Daddy and Me at Home

Quality time can happen any time. Here are some things you can do together at home.

Have a staring contest (ages 0-1): Babies love to study faces. Gazing at your baby can help build her memorization and concentration skills. Let her touch and explore your face.

Read to your baby (ages 0-1): Even the youngest babies will begin to learn language skills from hearing you speak and read. Of course, children's books are great to share but, with infants, you can even read a sports story and your baby will appreciate it. Try speaking in silly voices and make funny faces to get some giggles going! Below are a few suggested books:

  • Potter the Otter: A Tale About Water
  • It's Picnic Day, Potter
  • Shake a Leg
  • The Very Hungry Caterpillar
  • My Shining Star
  • Read to Your Bunny
  • Daddy, My Favorite Guy

Encourage curiosity and be curious (ages 2-3): Your child's questions are a way of exploring and learning, and encouraging him to ask questions and taking the time to answer helps his vocabulary and mental ability to grow. If he is interested in something, help him learn more by getting books from the library on the subjects and reading aloud to him. Asking your child questions such as, “What did you do today?” or, “What is your favorite food?” let him know you are genuinely interested in him.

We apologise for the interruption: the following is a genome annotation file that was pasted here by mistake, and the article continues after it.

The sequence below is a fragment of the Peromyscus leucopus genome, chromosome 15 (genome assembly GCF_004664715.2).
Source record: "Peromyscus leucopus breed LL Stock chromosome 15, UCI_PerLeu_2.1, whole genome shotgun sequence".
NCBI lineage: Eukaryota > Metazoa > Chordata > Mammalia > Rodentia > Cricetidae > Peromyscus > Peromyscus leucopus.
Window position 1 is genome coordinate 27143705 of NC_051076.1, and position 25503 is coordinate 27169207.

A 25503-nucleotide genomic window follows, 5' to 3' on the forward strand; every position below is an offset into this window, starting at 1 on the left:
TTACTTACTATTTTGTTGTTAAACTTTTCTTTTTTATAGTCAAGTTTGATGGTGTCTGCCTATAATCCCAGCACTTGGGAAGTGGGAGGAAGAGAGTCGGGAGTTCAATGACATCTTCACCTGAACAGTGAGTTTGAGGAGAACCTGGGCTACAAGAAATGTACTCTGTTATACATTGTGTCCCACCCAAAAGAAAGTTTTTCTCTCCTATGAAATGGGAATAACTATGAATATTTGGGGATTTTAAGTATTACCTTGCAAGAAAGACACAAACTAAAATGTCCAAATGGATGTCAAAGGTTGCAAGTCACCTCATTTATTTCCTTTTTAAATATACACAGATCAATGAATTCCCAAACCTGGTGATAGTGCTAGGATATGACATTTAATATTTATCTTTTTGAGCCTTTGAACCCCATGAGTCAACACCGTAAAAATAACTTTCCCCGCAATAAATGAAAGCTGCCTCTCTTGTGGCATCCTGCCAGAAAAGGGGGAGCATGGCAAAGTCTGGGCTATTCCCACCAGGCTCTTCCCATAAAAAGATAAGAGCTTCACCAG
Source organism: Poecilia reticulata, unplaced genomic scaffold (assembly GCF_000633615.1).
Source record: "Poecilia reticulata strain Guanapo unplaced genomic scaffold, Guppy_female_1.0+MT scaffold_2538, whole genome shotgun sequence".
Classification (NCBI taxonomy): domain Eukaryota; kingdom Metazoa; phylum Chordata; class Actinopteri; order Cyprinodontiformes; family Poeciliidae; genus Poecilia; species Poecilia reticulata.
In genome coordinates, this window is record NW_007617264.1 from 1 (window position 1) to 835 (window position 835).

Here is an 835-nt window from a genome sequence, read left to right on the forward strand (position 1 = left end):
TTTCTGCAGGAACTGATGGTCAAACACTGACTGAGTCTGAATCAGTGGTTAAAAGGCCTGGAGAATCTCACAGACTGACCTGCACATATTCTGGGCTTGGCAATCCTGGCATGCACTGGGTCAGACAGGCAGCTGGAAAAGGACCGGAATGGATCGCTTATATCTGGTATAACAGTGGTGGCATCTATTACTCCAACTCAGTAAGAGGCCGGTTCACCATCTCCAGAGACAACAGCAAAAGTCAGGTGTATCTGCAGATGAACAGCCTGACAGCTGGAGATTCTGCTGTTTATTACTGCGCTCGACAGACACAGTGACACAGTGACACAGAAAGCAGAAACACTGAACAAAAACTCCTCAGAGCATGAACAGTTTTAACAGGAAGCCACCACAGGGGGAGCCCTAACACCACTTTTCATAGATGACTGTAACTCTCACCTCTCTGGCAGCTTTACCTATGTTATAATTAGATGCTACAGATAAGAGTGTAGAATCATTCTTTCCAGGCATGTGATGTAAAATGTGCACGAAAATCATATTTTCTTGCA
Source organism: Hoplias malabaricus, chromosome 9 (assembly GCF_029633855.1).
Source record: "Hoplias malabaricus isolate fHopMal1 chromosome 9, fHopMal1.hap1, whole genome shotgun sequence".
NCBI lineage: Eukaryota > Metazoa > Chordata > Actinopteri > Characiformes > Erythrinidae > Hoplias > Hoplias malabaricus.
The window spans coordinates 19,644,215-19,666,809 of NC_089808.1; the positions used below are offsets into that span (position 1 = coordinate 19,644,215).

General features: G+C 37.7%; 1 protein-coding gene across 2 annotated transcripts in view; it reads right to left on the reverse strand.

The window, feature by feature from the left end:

Play ball (ages 2-3): Although not yet ready for organized sports, your toddler will love running around. And helping her learn to kick, throw and catch will start building coordination and confidence. Progress can be slow, so patience and lots of encouragement are key. The point is for both of you to have fun doing something active together.

Give your child a job (ages 4-5): Build your preschooler's self esteem and responsibility by giving him his own household chore, such as putting laundry in the hamper or helping you with a project. When he finishes, be sure to praise him. He will feel a sense of accomplishment and pride in working at something, which can help establish confidence and a strong work ethic as he gets older.

Get busy with chalk (ages 4-5): Use the sidewalk as your canvas to write letters and create drawings with chalk. It is a great way for your daughter to show you what she knows and to practice writing and reading skills important for kindergarten.

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